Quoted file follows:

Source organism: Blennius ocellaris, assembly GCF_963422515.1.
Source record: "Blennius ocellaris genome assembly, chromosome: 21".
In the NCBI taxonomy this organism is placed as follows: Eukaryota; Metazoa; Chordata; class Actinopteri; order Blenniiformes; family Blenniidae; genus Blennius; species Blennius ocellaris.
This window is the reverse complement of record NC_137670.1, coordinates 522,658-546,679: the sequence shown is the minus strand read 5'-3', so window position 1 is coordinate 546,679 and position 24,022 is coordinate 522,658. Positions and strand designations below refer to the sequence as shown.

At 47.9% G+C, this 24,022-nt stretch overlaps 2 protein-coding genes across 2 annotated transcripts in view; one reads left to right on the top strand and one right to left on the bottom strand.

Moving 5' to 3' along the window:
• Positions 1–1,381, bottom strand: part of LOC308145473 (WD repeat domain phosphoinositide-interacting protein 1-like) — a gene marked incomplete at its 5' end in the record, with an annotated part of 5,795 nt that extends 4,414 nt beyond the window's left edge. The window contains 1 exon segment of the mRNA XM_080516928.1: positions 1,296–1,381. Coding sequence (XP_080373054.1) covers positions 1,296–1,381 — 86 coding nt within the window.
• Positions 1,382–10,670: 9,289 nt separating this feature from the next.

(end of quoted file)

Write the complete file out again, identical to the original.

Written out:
Source organism: Blennius ocellaris, assembly GCF_963422515.1.
Source record: "Blennius ocellaris genome assembly, chromosome: 21".
In the NCBI taxonomy this organism is placed as follows: Eukaryota; Metazoa; Chordata; class Actinopteri; order Blenniiformes; family Blenniidae; genus Blennius; species Blennius ocellaris.
This window is the reverse complement of record NC_137670.1, coordinates 522,658-546,679: the sequence shown is the minus strand read 5'-3', so window position 1 is coordinate 546,679 and position 24,022 is coordinate 522,658. Positions and strand designations below refer to the sequence as shown.

At 47.9% G+C, this 24,022-nt stretch overlaps 2 protein-coding genes across 2 annotated transcripts in view; one reads left to right on the top strand and one right to left on the bottom strand.

Moving 5' to 3' along the window:
• Positions 1–1,381, bottom strand: part of LOC308145473 (WD repeat domain phosphoinositide-interacting protein 1-like) — a gene marked incomplete at its 5' end in the record, with an annotated part of 5,795 nt that extends 4,414 nt beyond the window's left edge. The window contains 1 exon segment of the mRNA XM_080516928.1: positions 1,296–1,381. Coding sequence (XP_080373054.1) covers positions 1,296–1,381 — 86 coding nt within the window.
• Positions 1,382–10,670: 9,289 nt separating this feature from the next.